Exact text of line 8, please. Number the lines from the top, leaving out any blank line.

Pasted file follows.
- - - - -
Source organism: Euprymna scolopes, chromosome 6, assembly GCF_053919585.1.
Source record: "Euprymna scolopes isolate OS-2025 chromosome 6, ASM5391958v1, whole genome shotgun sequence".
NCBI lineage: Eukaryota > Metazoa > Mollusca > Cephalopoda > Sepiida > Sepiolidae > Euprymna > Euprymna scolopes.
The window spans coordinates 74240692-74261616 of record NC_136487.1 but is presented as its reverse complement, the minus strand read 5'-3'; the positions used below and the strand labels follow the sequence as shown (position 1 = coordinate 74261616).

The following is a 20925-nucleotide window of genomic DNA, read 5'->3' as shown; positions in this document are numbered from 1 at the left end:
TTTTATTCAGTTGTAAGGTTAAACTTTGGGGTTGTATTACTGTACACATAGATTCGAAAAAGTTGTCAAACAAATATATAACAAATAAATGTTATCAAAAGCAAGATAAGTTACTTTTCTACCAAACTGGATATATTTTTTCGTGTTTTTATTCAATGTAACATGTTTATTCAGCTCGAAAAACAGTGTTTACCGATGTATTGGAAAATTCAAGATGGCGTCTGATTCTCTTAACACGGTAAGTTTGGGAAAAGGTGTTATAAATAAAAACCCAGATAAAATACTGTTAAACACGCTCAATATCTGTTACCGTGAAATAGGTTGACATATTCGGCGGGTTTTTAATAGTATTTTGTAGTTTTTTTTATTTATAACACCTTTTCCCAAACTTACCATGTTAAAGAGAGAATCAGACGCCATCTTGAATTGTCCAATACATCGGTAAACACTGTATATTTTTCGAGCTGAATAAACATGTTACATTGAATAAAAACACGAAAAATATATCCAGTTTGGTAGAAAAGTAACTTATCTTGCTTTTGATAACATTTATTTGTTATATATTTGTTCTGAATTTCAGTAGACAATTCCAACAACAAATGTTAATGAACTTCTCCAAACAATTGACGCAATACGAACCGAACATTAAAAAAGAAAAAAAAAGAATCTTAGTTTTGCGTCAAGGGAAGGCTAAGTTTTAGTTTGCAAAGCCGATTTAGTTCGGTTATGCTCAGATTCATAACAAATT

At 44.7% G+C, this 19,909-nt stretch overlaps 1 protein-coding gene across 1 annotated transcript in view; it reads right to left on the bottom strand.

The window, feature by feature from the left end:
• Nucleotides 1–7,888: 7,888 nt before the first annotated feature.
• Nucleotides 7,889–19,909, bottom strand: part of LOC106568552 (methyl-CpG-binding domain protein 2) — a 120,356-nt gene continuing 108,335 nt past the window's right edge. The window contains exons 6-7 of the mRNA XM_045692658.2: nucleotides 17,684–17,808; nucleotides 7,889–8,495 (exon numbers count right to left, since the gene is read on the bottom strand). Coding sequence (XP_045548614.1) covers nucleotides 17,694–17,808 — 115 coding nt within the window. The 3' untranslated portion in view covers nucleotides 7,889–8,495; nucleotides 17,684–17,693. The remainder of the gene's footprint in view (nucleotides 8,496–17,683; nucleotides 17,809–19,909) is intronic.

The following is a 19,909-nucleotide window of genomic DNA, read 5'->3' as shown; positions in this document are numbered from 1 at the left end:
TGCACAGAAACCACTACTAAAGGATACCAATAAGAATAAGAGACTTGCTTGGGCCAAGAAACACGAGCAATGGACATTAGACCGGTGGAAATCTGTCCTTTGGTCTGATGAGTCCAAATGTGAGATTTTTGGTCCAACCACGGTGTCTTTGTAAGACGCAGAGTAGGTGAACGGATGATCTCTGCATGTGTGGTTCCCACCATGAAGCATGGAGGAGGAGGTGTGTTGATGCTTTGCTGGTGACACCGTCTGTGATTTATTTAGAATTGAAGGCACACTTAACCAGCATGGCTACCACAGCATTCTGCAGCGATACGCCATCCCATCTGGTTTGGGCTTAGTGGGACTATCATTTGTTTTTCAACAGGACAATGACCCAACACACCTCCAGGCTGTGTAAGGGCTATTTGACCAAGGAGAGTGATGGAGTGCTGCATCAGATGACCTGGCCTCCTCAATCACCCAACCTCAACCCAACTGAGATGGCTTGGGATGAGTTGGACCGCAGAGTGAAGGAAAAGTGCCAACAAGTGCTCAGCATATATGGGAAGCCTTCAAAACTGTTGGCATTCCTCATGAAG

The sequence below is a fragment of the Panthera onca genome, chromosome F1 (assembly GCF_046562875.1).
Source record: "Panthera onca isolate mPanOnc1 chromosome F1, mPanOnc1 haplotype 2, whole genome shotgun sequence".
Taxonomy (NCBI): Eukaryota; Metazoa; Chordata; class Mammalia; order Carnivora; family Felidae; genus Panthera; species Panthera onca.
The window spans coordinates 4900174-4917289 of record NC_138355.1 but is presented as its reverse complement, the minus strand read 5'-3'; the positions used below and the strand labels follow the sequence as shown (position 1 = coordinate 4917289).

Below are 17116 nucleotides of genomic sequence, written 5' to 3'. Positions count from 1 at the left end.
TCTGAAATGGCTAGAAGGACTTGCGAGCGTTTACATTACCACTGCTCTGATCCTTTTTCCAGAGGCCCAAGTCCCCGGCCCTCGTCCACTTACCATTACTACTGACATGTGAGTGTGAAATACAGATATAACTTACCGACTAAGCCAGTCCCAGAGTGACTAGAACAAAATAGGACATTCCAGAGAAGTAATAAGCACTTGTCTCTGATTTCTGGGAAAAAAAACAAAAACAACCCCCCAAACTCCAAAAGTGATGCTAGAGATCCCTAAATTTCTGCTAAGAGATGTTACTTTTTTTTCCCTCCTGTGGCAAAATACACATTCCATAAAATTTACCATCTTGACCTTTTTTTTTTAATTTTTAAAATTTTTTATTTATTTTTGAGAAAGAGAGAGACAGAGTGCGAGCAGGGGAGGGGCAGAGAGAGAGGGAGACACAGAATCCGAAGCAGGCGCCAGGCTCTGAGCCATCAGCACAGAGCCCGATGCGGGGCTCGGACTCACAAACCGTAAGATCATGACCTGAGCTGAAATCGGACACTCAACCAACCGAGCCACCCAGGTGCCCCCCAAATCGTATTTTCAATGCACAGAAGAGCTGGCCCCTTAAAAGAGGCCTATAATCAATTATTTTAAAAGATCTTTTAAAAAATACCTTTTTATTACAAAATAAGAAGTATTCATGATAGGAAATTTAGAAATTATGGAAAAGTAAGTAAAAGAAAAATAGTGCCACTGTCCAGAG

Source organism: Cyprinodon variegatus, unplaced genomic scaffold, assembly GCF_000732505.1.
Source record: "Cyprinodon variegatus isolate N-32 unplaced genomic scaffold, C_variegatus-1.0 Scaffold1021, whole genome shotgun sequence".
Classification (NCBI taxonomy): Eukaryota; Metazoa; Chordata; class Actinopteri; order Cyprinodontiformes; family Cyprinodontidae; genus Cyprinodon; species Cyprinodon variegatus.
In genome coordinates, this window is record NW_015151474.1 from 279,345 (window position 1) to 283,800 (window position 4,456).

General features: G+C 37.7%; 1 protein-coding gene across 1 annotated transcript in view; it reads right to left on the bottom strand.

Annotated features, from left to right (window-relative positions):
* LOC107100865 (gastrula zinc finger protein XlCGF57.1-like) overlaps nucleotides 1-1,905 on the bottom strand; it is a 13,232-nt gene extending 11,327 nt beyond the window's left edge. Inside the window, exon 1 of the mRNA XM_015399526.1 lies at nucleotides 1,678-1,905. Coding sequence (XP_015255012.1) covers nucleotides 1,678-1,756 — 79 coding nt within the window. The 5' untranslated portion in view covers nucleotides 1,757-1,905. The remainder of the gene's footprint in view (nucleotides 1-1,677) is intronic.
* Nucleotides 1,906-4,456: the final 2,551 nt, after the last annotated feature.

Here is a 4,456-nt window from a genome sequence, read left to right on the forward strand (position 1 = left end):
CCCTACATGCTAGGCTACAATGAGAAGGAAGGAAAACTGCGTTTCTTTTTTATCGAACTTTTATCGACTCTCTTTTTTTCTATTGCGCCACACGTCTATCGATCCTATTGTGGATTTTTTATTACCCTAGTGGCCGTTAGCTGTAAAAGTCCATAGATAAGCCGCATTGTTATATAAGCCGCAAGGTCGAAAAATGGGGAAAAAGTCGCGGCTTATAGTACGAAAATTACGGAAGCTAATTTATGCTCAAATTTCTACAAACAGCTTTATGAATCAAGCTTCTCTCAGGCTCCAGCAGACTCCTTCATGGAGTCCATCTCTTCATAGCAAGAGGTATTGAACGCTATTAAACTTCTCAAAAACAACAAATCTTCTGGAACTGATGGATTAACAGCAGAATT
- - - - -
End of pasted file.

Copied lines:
The window, feature by feature from the left end: